Read More

If you happened to walk through Mantor hall in the past few weeks, you may have noticed something unusual... read more

Twitter, Blogger.com both co-founded by Nebraskan
Travis Schott
Antelope Staff

Calling all techno-junkies, there’s a new kid on the block making it even easier to share with our friends all those countless and pointless pieces of personal information millions of Americans feel their friends are dying to know.  There is one catch, though; keep it short, according to Twitter and Blogger.com creator and Nebraskan, Evan Williams.

Williams, born and raised on the family farm in Clarks, population 381, attended the single public school with 14 fellow classmates, according to The Wall Street Journal.  Williams attended the University of Nebraska for a short time but quickly dropped out.

Later, after a brief stint back on the family farm, Williams heard the call of Silicon Valley and began pursuing a career in information technology, an area and expertise in which he had long excelled.

 In 1999, after several networking, software and Internet coding jobs, Williams, with the help of friend and current business partner, Biz Stone, created Blogger.com.

At Blogger.com, anyone can create a blog free and easily, making it possible for any John or Jane Doe to become the next Hunter S. Thompson.

However, prospective bloggers, aspiring writers and conspiracy theorists can and do have a platform or soapbox to liberally express and articulate any and all speculative nonsense uncensored and without restraint.
Twitter.com was built on the same premise, but Twitter members have only a limited amount of space to convey their thoughts and opinions— the dull, tedious and seemingly narcissistic personal information no one cares about. Seriously, who really cares if you are waiting in line at the movies or that you decided to go with Captain Crunch this morning instead of your customary Corn Flakes?

Tweeters are limited to 140 characters or less to either babble or attempt to succinctly pass on bits of useful information.

Hold on, not so fast, Twitter.com is not just for social networking.  It appears to be evolving into a powerful new marketing, communications and media tool. Businesses small and large are finding it a very useful and inexpensive way to market. Retailers, coffee shops, even "the evil empire" known as Wal-Mart are employing Twitter.com to quickly advertise and inform their Twitter “followers” about daily specials.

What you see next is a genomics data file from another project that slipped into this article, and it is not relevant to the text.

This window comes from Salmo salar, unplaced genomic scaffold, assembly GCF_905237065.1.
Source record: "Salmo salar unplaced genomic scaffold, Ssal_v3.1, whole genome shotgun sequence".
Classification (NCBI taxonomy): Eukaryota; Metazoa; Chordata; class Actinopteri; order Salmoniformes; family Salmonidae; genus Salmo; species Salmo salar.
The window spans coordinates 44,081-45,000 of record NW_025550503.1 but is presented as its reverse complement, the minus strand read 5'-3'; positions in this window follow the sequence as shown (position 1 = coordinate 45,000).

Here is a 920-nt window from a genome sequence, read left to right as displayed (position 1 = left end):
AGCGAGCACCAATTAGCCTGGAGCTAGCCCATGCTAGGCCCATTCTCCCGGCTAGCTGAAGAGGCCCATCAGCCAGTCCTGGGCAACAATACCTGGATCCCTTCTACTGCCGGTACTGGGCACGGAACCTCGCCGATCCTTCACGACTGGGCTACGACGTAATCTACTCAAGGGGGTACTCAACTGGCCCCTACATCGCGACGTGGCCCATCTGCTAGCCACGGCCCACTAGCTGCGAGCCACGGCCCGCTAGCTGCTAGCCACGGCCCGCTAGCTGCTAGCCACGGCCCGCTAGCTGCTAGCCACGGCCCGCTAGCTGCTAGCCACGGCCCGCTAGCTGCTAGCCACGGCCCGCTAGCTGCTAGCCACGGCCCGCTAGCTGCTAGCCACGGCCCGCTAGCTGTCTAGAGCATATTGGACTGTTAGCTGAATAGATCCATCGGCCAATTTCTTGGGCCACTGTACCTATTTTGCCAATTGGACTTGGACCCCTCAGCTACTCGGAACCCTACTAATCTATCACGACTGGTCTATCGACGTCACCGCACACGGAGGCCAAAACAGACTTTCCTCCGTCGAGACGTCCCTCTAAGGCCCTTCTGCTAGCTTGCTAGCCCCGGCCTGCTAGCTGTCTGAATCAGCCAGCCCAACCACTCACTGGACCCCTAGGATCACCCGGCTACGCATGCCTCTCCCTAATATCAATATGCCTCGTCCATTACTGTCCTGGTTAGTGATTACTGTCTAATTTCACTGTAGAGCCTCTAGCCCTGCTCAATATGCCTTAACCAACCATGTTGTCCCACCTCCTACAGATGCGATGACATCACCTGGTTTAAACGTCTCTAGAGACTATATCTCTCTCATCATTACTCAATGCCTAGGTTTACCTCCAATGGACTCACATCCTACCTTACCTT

Emergency preparedness organizations have also benefited from the new technology.  California firefighters recently utilized Twitter.com to notify, update and inform residents about the recent wildfires.
Unless you have been living under the proverbial rock, you most likely heard of the recent conflicts in Iran and Mumbai, both of which burst on to the international media radar with the help of Twitter.

The now famous Hudson River airplane landing and rescue was also first reported via Twitter.com.

Numerous actors, actresses, athletes and politicians already tweet. Some of these more well-known tweeters include Ron Artest, Chad “Ocho Cinco” Johnson, Jessica Simpson, Arnold Schwarzenegger, even President Obama.

Obama and his campaign team found Twitter to be a very useful campaigning tool, and the evening America found out she had her first African-American president, Obama tweeted saying, “Tonight we have made history.”

Dr. Ralph Hanson, chair of the communications department at UNK, and blogger at www.ralphehanson.com said, “Twitter may become the next great marketing tool, but the important thing is to determine what will it be good for and how will those in the communications field be able to utilize it.”

Do you have some ideas about the latest forms of social networking?  Are they good or bad?  Write in to The Antelope and share your thoughts.

Comments

Developed by UNK Advertising & Creative Services
Copyright 2009 The University of Nebraska at Kearney | 905 West 25th Street, Kearney
UNK is an ADA & Affirmative Action/Equal Opportunity institution
Terms of Use and Copyright Violations |
Contact the webmaster at: webmaster@unk.edu